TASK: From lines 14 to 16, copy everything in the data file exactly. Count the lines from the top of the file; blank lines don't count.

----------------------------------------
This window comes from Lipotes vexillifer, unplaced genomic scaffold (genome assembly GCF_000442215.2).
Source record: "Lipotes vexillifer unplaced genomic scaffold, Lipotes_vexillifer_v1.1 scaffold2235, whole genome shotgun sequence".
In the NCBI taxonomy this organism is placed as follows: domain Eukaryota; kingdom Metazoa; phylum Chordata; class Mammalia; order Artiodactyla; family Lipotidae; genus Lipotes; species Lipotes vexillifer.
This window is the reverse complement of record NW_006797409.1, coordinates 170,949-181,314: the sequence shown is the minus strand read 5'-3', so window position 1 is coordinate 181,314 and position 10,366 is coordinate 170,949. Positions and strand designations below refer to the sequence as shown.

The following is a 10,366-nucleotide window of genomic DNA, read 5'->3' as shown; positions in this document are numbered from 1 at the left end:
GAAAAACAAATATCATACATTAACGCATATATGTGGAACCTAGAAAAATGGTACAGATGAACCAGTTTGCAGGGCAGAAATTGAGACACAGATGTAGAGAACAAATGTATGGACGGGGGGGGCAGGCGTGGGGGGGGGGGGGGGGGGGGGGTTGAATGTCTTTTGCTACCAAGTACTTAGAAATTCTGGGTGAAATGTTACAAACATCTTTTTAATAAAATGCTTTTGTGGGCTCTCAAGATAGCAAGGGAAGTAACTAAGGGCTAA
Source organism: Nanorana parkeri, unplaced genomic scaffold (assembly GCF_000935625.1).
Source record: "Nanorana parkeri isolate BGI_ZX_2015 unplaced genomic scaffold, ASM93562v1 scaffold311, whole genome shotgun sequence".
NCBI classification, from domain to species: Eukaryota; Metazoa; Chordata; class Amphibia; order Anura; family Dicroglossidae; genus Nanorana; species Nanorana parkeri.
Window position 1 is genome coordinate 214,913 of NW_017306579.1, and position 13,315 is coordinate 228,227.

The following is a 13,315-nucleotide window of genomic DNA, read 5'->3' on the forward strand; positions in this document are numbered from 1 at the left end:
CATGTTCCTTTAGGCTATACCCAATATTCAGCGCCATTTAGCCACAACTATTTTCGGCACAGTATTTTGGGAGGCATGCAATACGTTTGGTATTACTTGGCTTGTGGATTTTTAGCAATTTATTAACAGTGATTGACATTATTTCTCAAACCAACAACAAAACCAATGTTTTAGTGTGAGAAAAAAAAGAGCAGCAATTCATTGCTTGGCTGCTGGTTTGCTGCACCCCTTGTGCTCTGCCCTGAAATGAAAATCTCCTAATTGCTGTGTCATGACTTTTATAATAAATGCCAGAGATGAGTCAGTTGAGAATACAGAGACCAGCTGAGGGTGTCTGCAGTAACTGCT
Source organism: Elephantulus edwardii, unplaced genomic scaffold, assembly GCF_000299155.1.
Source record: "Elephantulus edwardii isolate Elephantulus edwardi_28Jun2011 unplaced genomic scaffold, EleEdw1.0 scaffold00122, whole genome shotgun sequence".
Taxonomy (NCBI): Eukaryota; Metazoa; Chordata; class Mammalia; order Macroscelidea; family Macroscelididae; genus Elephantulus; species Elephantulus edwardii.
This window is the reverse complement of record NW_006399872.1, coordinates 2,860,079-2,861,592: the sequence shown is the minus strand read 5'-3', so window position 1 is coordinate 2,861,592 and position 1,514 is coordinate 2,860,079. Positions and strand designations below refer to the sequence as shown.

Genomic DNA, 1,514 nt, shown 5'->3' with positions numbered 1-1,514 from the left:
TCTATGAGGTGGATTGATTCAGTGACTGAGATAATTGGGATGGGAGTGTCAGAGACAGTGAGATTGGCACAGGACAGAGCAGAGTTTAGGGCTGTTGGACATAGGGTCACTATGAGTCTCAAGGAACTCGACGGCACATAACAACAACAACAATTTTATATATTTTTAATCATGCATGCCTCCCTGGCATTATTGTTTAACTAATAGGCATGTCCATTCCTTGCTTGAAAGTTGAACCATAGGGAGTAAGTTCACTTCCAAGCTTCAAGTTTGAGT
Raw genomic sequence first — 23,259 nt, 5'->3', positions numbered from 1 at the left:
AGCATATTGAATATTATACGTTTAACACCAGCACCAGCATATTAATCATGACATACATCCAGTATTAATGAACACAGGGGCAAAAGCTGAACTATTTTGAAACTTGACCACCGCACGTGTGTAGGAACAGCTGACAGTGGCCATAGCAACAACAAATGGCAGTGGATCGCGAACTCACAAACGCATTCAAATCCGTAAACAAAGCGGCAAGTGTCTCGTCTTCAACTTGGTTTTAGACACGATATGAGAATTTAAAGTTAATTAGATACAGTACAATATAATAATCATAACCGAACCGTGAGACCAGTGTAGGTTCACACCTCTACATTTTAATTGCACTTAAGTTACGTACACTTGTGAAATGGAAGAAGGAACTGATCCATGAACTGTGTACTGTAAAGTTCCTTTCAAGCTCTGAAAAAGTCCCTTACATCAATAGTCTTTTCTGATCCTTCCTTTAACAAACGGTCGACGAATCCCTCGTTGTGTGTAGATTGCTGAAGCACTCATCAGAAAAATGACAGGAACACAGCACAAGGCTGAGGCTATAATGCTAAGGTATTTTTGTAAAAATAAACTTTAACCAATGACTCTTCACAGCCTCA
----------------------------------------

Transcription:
Source record: "Elephantulus edwardii isolate Elephantulus edwardi_28Jun2011 unplaced genomic scaffold, EleEdw1.0 scaffold00122, whole genome shotgun sequence".
Taxonomy (NCBI): Eukaryota; Metazoa; Chordata; class Mammalia; order Macroscelidea; family Macroscelididae; genus Elephantulus; species Elephantulus edwardii.
This window is the reverse complement of record NW_006399872.1, coordinates 2,860,079-2,861,592: the sequence shown is the minus strand read 5'-3', so window position 1 is coordinate 2,861,592 and position 1,514 is coordinate 2,860,079. Positions and strand designations below refer to the sequence as shown.